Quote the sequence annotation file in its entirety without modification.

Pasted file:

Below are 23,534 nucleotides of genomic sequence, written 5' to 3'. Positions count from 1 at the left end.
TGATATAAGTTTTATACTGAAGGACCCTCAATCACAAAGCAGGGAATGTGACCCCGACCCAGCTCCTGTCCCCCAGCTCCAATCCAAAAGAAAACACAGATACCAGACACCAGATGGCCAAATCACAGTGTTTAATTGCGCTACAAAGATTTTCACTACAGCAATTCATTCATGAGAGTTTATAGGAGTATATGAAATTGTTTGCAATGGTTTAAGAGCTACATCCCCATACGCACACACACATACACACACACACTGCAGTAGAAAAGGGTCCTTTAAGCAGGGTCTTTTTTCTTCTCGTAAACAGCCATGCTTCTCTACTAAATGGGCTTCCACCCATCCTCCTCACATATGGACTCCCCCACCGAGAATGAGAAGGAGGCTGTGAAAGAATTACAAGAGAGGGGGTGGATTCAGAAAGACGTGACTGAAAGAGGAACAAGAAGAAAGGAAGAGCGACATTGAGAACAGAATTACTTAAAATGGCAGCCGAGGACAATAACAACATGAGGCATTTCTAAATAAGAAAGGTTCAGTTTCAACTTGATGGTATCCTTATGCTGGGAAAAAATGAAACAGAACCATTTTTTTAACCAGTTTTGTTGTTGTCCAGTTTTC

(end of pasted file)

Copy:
Below are 23,534 nucleotides of genomic sequence, written 5' to 3'. Positions count from 1 at the left end.
TGATATAAGTTTTATACTGAAGGACCCTCAATCACAAAGCAGGGAATGTGACCCCGACCCAGCTCCTGTCCCCCAGCTCCAATCCAAAAGAAAACACAGATACCAGACACCAGATGGCCAAATCACAGTGTTTAATTGCGCTACAAAGATTTTCACTACAGCAATTCATTCATGAGAGTTTATAGGAGTATATGAAATTGTTTGCAATGGTTTAAGAGCTACATCCCCATACGCACACACACATACACACACACACTGCAGTAGAAAAGGGTCCTTTAAGCAGGGTCTTTTTTCTTCTCGTAAACAGCCATGCTTCTCTACTAAATGGGCTTCCACCCATCCTCCTCACATATGGACTCCCCCACCGAGAATGAGAAGGAGGCTGTGAAAGAATTACAAGAGAGGGGGTGGATTCAGAAAGACGTGACTGAAAGAGGAACAAGAAGAAAGGAAGAGCGACATTGAGAACAGAATTACTTAAAATGGCAGCCGAGGACAATAACAACATGAGGCATTTCTAAATAAGAAAGGTTCAGTTTCAACTTGATGGTATCCTTATGCTGGGAAAAAATGAAACAGAACCATTTTTTTAACCAGTTTTGTTGTTGTCCAGTTTTC